Sikhs called 'angels on Earth' after bringing emergency food to Australians in flood zone
The people of Australia have dealt with Mother Nature’s worst over the past two years. Devastating drought, terrible wildfires and now catastrophic floods throughout Queensland and New South Wales. The waters have reached nightmarish heights and residents can’t evacuate fast enough, leaving many trapped and stranded on rooftops.
If you don’t know about Lismore Maccas height. This is unfathomable, what on earth pic.twitter.com/q5wKUqNgcF
— Jackson (@Jaksuhhn) February 28, 2022
And yet, even in times of disaster, compassion perseveres.
A nonprofit group called Sikh Volunteers Australia provided free food and drinking water to families affected by the crisis, in an effort to show support and boost morale.The task would not be easy. Four team members would have to drive 34 hours—over blocked bridges and flooded highways—to make it to the community of Lismore.
Based on the community response since this morning, We have realised that the Service is much required in Lismore area. We are heading towards evacuation centres in Lismore and We request local communities to inform us about any local operating kitchen facility available for hire pic.twitter.com/AXMujGCe6z
— Sikh Volunteers Australia (@AustraliaSikh) March 1, 2022
But faith would get them to their destination and once there, a warm, soothing dish was made of rice and soya curry “spiced to perfection,” according to SVA co-founder Jaswinder Singh in an interview with SBS News.
The curry was chosen both for its uplifting taste and nutritional value. Singh told Australian Community Media (ACM) it provides “a perfect balance of nutrition of protein, carbohydrates and other nutrients,” adding that, “we have been told that there is a food crisis from the last two days in those areas. So we want the people to eat healthy and get their energy back.”
A video posted to the Sikh Volunteers Australia Twitter account shows just how much food was prepared. Multiple industrial sized pots and giant mixers, along with pounds upon pounds of potatoes. We can also see how focused and dedicated the volunteers are to put love and care into the comfort food.
Food preparation in progress for flood affected areas pic.twitter.com/yu8Gwme4UV— Sikh Volunteers Australia (@AustraliaSikh) March 2, 2022
Australians have been touched by the incredible generosity and have reached out to share their gratitude across social media.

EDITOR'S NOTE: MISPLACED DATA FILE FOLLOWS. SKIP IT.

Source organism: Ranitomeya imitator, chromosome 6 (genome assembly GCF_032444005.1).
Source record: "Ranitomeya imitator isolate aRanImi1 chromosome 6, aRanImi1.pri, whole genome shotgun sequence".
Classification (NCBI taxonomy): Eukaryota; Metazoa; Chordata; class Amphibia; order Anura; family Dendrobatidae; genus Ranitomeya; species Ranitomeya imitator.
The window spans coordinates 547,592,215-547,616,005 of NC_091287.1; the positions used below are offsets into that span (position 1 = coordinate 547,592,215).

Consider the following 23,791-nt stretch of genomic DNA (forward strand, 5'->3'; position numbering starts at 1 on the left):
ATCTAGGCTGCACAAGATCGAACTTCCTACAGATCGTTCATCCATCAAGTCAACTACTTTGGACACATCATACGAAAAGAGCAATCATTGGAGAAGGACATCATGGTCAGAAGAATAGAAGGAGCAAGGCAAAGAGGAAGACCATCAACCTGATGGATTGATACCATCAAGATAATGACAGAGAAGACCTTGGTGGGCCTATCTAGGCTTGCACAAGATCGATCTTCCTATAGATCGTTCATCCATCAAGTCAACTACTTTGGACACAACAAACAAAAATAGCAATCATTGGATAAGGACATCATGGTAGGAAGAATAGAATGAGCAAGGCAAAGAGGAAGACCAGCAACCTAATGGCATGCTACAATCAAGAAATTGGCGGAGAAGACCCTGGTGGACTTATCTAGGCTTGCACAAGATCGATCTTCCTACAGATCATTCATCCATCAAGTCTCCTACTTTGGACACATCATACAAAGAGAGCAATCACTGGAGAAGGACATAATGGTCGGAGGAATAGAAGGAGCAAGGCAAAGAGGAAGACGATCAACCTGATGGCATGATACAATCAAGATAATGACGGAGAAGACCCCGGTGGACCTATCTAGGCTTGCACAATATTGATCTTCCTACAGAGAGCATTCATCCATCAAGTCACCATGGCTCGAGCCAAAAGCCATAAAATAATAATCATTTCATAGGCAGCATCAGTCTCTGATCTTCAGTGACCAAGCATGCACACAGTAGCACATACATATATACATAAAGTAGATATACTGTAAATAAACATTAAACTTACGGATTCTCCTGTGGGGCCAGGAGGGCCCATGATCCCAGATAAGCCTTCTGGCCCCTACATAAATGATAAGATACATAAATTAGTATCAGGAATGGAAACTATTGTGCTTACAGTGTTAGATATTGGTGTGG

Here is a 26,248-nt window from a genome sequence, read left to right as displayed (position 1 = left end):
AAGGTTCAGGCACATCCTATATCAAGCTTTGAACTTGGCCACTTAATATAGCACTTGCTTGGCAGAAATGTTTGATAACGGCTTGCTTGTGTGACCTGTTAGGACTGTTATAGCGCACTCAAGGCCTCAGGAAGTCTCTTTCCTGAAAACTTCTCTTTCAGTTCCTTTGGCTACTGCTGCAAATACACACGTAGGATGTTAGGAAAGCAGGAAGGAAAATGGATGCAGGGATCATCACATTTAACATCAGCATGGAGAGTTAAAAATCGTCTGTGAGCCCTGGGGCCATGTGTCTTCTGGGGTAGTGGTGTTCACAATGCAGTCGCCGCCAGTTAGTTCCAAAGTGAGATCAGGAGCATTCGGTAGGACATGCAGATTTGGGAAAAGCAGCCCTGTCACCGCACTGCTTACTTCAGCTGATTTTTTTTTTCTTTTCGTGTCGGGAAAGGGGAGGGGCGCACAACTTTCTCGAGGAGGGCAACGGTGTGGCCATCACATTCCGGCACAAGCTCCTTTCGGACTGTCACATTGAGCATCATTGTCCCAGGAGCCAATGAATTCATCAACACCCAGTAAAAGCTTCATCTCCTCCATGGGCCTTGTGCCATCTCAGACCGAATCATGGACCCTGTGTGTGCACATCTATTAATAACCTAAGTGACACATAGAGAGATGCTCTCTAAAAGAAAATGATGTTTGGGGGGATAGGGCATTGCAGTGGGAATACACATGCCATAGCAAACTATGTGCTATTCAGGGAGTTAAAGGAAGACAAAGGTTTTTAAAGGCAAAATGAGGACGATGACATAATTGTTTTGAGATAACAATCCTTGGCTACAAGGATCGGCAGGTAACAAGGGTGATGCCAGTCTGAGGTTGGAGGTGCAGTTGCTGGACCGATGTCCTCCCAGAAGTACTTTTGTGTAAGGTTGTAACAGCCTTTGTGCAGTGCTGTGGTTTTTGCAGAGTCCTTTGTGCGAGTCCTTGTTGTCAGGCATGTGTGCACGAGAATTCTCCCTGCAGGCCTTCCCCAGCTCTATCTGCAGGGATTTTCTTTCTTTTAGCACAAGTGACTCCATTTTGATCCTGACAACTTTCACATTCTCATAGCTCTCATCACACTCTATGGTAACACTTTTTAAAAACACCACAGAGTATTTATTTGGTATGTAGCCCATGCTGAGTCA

“Sikh Volunteer Australia are angels on Earth,” one person wrote.
Another noted how this is not the first time such kindness has been bestowed, commenting that “every time there is a disaster the Sikh community steps up. Every. Single. Time. Thank you so much for all you do.”
Providing food to groups in need is something the Sikh community often makes headlines for, but it’s an act that goes hand in hand with the religion’s principles. Langar is a long-practiced custom meant to create a communal kitchen for anyone in need, regardless of background, status or beliefs.
But there is one additional key ingredient that makes langar so special: As the food is prepared, divine words are chanted to ensure the food is blessed with good will.
After being on road for nearly 34 hours, Finally the SVA team has reached Lismore and is serving the affected communities. We have set up on 60 Ross Street Goonellabah. Anyone need support with food, may come to this location pic.twitter.com/MtcahkGD0O— Sikh Volunteers Australia (@AustraliaSikh) March 2, 2022
Singh tells Manning River Times that taking the food on the road is giving the tradition a modern twist.
"The only difference is instead of serving the langar at the gurdwara [place of worship], we are taking it onto the vehicles and taking it onto the doorstep of the people in need," he told MRT.
During times of crisis, human beings looking out for one another provides vital nourishment … in more ways than one. Thank you to the Sikh community for showing incredible empathy and authentic altruism.
To continue doing their fantastic work, Sikh Volunteers Australia is accepting donations through its website.
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